CPS Board of Education Approves More Charters Amid Community Tension
After weeks of public debate, rallies and demonstrations, the Chicago Board of Education today approved two new charter schools out of 13 that applied.
As to why only two schools were approved, CEO Forrest Claypool gave a number of reasons, ranging from concerns about whether the school had a demonstrated track record for implementing a particular type of learning model to funding concerns.
The board approved KIPP Academy number 5, in the city's Humboldt Park neighborhood. Board members also approved the expansion of an existing school, KIPP Create in the Austin Park neighborhood.
The third school approved is Noble campus #17, in the city's Brighton Park neighborhood. A number of advocates there have demonstrated plenty of opposition to that particular school, saying it would take resources from the seven or nine high schools already in the area.
But Claypool says those schools are part of the very reason the district is recommending these charters.
"There's considerable community demand for high-quality options," Claypool said. "A majority of high schools on the Southwest Side are overcrowded or above ideal capacity."
This morning, parents of charter schools students were demonstrating outside of CPS headquarters showing their support for their schools, but they were interrupted by a few hundred high school students, specifically from Jones College Prep, Walter Payton and Whitney Young, all selective enrollment high schools.
Those students say the district has been misallocating funds that should be going to district-run schools.
"On the West Side alone there are three charter schools in the same building that have a total enrollment of about 120, with 13 first year freshmen" said Ave Rivera, a senior at Whitney Young High School. "That is unacceptable, because the funds that are going [toward] that school are depriving the funds from the local neighborhood schools."
"We think it's outrageous that the board should be proposing to cut a half a billion dollars, lay off 5,000 teachers, cutting services to special education, cutting elementary school sports" said Jesse Sharkey of the Chicago Teachers Union. "They're going to do that at the same time they're going to be handing over more money in new schools to the charter operators."
Earlier this week, the district announced plans to implement a new charter school standards policy.
The district says these new standards will hold charters to the same academic standards as district-run schools and allow the district to move more quickly to fix or close poor-performing schools.
"I think that we heard loud and clear from parents, principals, teachers that there wasn't the same level of accountability between charter and district schools," said Janice Jackson, CPS Chief Education Officer. "So this is our attempt to codify that and state it clearly, so that everyone knows that this administration is very serious about making sure that all schools are held accountable."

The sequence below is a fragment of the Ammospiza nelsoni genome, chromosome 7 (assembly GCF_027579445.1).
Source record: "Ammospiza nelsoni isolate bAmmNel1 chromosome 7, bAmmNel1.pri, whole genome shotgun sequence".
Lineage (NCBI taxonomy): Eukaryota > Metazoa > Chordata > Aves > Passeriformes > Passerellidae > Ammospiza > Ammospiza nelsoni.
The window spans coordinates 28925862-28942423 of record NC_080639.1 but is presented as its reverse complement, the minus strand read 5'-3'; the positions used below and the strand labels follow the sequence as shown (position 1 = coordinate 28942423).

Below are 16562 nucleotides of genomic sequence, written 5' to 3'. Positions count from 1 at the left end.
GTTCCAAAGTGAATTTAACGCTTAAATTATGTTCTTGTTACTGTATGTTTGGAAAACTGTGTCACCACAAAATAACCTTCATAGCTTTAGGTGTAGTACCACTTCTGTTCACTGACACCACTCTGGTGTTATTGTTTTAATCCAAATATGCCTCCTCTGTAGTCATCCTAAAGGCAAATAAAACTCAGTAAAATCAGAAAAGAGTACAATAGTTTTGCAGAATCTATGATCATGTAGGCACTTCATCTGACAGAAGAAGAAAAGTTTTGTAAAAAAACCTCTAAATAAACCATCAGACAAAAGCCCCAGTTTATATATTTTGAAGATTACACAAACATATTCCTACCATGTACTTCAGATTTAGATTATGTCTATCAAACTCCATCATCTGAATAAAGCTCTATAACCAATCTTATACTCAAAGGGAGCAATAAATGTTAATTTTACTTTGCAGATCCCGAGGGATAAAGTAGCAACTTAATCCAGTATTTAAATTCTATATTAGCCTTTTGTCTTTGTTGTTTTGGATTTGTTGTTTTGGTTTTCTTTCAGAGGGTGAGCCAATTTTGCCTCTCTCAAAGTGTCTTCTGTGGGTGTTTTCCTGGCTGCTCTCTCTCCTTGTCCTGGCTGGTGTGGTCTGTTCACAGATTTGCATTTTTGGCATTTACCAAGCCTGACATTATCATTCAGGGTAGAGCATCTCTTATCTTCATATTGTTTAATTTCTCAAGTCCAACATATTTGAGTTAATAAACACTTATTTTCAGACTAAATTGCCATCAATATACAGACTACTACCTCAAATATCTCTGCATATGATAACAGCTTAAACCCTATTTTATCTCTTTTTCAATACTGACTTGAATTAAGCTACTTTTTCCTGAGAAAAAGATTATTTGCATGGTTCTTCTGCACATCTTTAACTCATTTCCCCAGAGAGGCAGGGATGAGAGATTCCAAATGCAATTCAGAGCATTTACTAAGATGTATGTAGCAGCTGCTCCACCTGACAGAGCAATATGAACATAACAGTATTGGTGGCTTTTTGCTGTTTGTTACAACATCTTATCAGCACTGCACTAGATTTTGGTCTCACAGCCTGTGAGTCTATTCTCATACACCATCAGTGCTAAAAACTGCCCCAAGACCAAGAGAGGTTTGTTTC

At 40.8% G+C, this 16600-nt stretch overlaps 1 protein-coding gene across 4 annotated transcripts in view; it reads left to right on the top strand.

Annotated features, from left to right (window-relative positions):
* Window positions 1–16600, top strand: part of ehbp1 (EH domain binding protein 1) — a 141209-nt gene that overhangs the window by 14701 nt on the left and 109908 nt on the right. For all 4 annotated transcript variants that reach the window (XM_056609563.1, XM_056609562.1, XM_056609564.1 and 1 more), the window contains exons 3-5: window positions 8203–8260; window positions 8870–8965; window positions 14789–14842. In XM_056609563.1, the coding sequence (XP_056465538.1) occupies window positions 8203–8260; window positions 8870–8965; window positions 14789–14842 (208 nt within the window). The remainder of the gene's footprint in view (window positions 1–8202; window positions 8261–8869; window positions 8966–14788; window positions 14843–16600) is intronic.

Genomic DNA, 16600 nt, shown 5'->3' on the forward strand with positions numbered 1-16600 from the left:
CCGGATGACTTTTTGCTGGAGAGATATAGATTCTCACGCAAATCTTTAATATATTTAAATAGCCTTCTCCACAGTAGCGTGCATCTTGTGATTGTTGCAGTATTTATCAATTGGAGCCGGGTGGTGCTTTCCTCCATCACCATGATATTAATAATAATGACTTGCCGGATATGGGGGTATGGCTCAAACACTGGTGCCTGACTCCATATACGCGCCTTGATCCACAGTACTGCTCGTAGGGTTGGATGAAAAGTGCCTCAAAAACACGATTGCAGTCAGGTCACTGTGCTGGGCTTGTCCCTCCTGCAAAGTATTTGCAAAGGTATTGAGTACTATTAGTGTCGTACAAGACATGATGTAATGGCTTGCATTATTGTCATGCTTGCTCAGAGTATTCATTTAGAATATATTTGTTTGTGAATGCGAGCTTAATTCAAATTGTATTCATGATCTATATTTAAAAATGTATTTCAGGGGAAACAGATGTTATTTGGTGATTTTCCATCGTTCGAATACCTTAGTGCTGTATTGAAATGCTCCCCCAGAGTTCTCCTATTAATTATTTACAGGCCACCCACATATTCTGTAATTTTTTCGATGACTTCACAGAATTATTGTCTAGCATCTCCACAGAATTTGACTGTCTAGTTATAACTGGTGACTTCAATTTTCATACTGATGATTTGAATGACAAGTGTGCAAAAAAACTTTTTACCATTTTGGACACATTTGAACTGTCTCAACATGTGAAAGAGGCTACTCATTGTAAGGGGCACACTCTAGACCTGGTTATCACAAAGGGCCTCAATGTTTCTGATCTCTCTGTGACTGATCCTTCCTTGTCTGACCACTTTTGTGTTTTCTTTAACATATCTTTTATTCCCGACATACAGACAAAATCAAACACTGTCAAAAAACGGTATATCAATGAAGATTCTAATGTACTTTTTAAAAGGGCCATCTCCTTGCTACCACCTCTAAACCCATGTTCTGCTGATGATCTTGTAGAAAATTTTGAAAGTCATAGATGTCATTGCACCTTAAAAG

Under this new policy, 10 charters would immediately be placed on an academic warning list, which means any school on this list will be required to submit a written plan of improvement.
The district will recommend that the board revoke the charter of any school that does not improve in one year.
And charters are placed on this list if they're rated as a level three school, have a two-year average rating of 2.5 or lower or if they have a level two rating for three consecutive years.
"We don't think it's smart to replace low-performing schools without an option about where they're going to go," said Andrew Broy of the Illinois Network of Charter Schools. "You can't just close a school, you've got to think about where the students will go if you close a school. And if the answer is, close a school in Altgeld Gardens, and the solution is, go to Fenger, I'm not sure that's what families want. So we have to be aware of that."
Also, Broy says that if a charter school is not renewed or if a charter is revoked, that operator can still appeal to the State Charter School Commission the same way they can when a new charter is denied.
So far, that's only happened twice for new charters in Chicago.
The Chicago Board of Education will vote next week on whether to approve applications for two new charter schools, but a group of Chicago aldermen have signed a resolution calling for a moratorium on the schools, while some parents say they have the right to choose which schools their children attend. Hear from all sides of the issue.